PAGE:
And let’s not even talk about one of the most important things we lost: the power of the free press. They’re done too, only they don’t seem to know it. Every reputable newspaper in the country endorsed Hillary Clinton and sounded a five-alarm fire for Trump. But at some point it became clear, with maybe the 500th story at the New York Times about Hillary’s email server, that something had gone very very wrong with how this election was being covered. Click-bait draws eyeballs but it doesn’t tell any kind of useful truth. It Facebooks the legitimate press by luring in the most eyeballs with stories they know will do the trick: slippery misleading headlines for the fastest mass hysteria. And the worst part, when Julianne Assange pulled out his reedy ineffectual dick, the American press corps got down on its knees and opened wide. They didn’t even question the authenticity. Leak leak, drip drip. The media played along, viewers played right along with them, and now the reputation of our news organizations are finished too. Trump taught the entire electorate not to trust the “dishonest” media, so now we don’t. There’s nothing more we can believe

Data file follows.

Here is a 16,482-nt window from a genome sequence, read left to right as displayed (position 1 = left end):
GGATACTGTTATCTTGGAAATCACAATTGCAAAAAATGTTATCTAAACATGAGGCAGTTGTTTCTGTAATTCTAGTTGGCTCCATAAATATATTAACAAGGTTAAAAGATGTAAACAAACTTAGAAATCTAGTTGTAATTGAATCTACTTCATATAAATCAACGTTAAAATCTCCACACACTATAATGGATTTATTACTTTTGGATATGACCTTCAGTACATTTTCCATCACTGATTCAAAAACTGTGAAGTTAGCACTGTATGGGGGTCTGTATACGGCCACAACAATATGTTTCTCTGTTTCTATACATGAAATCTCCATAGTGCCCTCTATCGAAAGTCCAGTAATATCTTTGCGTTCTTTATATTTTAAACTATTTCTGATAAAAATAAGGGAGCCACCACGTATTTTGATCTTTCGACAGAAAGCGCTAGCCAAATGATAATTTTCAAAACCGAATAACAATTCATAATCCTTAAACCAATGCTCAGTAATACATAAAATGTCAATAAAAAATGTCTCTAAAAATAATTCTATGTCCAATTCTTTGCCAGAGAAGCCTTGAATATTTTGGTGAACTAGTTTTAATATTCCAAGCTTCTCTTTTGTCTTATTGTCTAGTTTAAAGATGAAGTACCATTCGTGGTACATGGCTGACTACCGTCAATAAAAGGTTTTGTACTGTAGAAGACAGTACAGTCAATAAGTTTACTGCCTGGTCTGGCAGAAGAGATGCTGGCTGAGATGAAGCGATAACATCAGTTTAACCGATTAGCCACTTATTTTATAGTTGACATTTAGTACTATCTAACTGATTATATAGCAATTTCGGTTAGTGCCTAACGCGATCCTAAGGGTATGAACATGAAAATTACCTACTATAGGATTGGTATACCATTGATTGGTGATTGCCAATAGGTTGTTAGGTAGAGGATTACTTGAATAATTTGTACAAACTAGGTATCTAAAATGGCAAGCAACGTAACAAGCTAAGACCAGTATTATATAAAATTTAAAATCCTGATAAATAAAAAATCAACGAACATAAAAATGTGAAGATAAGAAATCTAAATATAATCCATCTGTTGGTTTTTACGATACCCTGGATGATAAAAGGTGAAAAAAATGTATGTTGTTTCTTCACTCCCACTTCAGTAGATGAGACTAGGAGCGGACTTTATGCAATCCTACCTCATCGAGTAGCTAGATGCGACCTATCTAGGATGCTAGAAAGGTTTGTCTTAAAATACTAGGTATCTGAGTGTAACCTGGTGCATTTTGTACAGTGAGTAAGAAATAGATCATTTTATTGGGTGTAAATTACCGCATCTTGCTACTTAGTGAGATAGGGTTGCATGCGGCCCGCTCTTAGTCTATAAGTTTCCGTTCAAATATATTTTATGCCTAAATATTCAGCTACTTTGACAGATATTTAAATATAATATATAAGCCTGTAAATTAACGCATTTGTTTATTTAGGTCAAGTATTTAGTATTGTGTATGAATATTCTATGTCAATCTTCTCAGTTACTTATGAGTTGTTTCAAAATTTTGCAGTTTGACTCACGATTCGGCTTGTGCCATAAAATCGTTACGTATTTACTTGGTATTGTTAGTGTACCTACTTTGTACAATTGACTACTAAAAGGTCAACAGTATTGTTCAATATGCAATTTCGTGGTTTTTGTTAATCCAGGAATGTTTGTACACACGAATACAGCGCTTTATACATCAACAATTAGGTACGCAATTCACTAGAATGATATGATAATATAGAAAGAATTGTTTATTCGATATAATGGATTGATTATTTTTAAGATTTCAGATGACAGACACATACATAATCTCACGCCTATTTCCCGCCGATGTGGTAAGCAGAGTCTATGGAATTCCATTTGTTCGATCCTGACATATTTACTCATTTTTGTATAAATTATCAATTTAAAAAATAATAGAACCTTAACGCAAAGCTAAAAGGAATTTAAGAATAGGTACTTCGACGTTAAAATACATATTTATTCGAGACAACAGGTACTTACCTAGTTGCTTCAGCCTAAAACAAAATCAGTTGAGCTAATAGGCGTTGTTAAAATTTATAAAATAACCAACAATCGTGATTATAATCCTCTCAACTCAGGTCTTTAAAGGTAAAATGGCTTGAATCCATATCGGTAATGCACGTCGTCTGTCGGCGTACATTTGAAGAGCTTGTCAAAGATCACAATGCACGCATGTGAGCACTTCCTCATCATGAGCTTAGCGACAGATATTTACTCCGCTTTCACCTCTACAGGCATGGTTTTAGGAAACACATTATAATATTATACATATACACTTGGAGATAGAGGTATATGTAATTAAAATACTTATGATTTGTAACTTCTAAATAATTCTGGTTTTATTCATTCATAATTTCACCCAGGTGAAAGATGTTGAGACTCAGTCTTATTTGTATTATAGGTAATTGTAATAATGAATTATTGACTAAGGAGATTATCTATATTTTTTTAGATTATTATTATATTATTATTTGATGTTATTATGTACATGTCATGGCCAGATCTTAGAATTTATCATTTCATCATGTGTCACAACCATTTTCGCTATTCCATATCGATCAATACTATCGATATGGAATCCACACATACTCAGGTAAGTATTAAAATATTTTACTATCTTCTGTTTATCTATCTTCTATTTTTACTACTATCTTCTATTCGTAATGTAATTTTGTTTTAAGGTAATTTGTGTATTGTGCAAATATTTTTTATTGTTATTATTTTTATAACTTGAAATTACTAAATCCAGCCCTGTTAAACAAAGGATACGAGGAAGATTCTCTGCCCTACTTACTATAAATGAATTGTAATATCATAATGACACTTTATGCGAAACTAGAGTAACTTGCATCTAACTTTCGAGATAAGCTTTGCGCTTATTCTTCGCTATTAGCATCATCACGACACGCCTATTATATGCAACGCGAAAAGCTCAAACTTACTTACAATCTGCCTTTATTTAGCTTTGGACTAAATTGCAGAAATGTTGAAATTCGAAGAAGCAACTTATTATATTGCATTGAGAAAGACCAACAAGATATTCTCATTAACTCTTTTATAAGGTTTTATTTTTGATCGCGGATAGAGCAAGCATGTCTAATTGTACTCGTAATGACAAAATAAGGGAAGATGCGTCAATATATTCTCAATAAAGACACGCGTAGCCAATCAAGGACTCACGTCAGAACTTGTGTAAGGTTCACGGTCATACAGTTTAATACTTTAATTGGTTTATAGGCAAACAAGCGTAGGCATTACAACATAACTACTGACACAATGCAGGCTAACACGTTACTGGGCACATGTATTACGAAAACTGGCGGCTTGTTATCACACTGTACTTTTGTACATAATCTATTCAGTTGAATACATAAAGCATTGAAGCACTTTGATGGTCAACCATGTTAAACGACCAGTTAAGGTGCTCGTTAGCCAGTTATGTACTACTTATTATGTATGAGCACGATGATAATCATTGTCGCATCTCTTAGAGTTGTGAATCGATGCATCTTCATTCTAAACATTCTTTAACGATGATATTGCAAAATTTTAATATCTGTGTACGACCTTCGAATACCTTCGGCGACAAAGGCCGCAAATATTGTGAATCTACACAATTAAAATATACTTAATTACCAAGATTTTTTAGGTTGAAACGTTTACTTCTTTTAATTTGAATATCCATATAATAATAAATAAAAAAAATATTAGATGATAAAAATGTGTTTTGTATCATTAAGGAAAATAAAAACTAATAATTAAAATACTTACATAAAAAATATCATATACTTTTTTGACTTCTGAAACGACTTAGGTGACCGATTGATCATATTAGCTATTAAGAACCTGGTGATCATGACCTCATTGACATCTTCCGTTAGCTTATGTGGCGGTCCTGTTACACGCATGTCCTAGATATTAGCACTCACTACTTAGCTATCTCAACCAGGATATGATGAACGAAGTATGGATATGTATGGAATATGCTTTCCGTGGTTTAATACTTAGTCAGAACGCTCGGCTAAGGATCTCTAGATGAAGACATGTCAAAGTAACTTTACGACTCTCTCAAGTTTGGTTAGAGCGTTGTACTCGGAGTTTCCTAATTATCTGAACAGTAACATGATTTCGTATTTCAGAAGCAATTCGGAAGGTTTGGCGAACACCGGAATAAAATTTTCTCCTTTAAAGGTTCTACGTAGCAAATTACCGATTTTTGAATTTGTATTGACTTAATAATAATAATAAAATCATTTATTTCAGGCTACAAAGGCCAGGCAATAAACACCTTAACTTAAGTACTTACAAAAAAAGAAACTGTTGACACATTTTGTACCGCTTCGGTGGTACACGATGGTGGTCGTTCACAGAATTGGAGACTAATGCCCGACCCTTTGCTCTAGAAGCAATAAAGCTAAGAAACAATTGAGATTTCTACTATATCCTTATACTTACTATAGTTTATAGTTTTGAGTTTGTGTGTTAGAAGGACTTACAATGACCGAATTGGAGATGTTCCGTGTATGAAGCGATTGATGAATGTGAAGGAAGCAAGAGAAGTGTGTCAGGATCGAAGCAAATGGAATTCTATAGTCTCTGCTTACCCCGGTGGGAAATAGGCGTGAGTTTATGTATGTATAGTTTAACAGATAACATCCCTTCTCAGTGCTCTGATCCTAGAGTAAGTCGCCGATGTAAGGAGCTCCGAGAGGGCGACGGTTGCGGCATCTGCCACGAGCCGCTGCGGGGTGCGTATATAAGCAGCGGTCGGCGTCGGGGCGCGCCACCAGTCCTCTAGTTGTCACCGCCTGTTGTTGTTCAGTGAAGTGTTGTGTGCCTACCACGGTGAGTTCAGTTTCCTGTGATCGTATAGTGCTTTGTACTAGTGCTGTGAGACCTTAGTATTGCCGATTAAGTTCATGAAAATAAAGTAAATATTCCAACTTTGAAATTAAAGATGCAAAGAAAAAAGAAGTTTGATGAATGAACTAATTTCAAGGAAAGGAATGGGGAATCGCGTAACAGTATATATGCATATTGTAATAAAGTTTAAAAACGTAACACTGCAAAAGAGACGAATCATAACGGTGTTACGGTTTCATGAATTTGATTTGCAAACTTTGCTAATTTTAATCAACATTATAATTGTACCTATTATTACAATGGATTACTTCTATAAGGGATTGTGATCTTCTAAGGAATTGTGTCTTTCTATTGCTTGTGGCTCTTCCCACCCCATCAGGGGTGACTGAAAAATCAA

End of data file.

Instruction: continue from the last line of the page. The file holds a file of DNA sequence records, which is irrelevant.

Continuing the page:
We’re headed for catastrophic environmental consequences that will end the world as we know it, and if you ask me, it’s a pity that demise won’t come fast enough to shrug our species off the face of the earth. Equal rights? Ha. LGBT family rights (already threatened, will be immediately undermined), racial equality and respect (Black Lives Matter protesters have been called thugs by Trump; and our potential Homeland Security Director, Cowboy Clark, said today he suspects BLM is in cahoots with ISIS), undocumented workers and Dreamers (adios, that dream just became a nightmare). You name it, it’s over. It’s done. It’s all gone. We’re about to lose everything we’ve struggled decades to gain, all because a handful of stupid fucking selfish morons couldn’t be bothered to help the Democrats defeat this arrogant ignorant gargoyle. This has been the single most painful election I’ve ever seen in my lifetime. And it isn’t the Republicans I blame. No, the blame sits squarely on the shoulders of Democrats, those puny giants who couldn’t be bothered to help.